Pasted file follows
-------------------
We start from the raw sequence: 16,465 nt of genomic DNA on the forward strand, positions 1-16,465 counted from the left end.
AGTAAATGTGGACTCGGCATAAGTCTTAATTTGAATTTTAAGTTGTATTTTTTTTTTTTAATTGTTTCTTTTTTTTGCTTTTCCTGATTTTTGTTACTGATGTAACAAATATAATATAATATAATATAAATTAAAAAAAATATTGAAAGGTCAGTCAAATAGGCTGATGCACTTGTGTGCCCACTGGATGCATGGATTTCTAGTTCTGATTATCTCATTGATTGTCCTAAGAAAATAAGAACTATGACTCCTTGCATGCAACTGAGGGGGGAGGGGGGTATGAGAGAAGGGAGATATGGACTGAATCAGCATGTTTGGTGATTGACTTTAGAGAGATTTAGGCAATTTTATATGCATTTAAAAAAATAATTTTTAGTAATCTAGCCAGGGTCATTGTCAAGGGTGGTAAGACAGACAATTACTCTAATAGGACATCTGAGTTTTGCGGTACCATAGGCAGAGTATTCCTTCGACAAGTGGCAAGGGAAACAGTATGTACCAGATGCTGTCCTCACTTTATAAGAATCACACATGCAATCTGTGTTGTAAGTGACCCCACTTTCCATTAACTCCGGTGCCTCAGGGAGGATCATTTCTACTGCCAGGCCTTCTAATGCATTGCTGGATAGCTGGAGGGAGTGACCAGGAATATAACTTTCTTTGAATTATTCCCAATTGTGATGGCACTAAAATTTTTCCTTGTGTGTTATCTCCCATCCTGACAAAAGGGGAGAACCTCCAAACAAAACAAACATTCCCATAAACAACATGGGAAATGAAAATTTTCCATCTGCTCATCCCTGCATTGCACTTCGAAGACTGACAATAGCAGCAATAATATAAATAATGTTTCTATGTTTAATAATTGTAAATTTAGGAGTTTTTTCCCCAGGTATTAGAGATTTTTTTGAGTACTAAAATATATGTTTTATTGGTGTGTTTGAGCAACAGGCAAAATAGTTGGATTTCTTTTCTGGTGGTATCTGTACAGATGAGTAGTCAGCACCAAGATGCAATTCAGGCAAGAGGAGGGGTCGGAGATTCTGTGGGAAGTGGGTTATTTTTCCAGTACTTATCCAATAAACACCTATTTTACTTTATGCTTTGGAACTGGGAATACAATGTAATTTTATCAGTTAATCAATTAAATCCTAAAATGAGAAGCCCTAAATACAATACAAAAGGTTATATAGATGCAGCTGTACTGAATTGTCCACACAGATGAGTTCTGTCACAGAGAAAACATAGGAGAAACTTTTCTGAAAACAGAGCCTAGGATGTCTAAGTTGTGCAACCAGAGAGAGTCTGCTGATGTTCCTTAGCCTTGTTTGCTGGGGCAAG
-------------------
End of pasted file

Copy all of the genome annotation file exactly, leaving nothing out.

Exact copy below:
We start from the raw sequence: 16,465 nt of genomic DNA on the forward strand, positions 1-16,465 counted from the left end.
AGTAAATGTGGACTCGGCATAAGTCTTAATTTGAATTTTAAGTTGTATTTTTTTTTTTTAATTGTTTCTTTTTTTTGCTTTTCCTGATTTTTGTTACTGATGTAACAAATATAATATAATATAATATAAATTAAAAAAAATATTGAAAGGTCAGTCAAATAGGCTGATGCACTTGTGTGCCCACTGGATGCATGGATTTCTAGTTCTGATTATCTCATTGATTGTCCTAAGAAAATAAGAACTATGACTCCTTGCATGCAACTGAGGGGGGAGGGGGGTATGAGAGAAGGGAGATATGGACTGAATCAGCATGTTTGGTGATTGACTTTAGAGAGATTTAGGCAATTTTATATGCATTTAAAAAAATAATTTTTAGTAATCTAGCCAGGGTCATTGTCAAGGGTGGTAAGACAGACAATTACTCTAATAGGACATCTGAGTTTTGCGGTACCATAGGCAGAGTATTCCTTCGACAAGTGGCAAGGGAAACAGTATGTACCAGATGCTGTCCTCACTTTATAAGAATCACACATGCAATCTGTGTTGTAAGTGACCCCACTTTCCATTAACTCCGGTGCCTCAGGGAGGATCATTTCTACTGCCAGGCCTTCTAATGCATTGCTGGATAGCTGGAGGGAGTGACCAGGAATATAACTTTCTTTGAATTATTCCCAATTGTGATGGCACTAAAATTTTTCCTTGTGTGTTATCTCCCATCCTGACAAAAGGGGAGAACCTCCAAACAAAACAAACATTCCCATAAACAACATGGGAAATGAAAATTTTCCATCTGCTCATCCCTGCATTGCACTTCGAAGACTGACAATAGCAGCAATAATATAAATAATGTTTCTATGTTTAATAATTGTAAATTTAGGAGTTTTTTCCCCAGGTATTAGAGATTTTTTTGAGTACTAAAATATATGTTTTATTGGTGTGTTTGAGCAACAGGCAAAATAGTTGGATTTCTTTTCTGGTGGTATCTGTACAGATGAGTAGTCAGCACCAAGATGCAATTCAGGCAAGAGGAGGGGTCGGAGATTCTGTGGGAAGTGGGTTATTTTTCCAGTACTTATCCAATAAACACCTATTTTACTTTATGCTTTGGAACTGGGAATACAATGTAATTTTATCAGTTAATCAATTAAATCCTAAAATGAGAAGCCCTAAATACAATACAAAAGGTTATATAGATGCAGCTGTACTGAATTGTCCACACAGATGAGTTCTGTCACAGAGAAAACATAGGAGAAACTTTTCTGAAAACAGAGCCTAGGATGTCTAAGTTGTGCAACCAGAGAGAGTCTGCTGATGTTCCTTAGCCTTGTTTGCTGGGGCAAG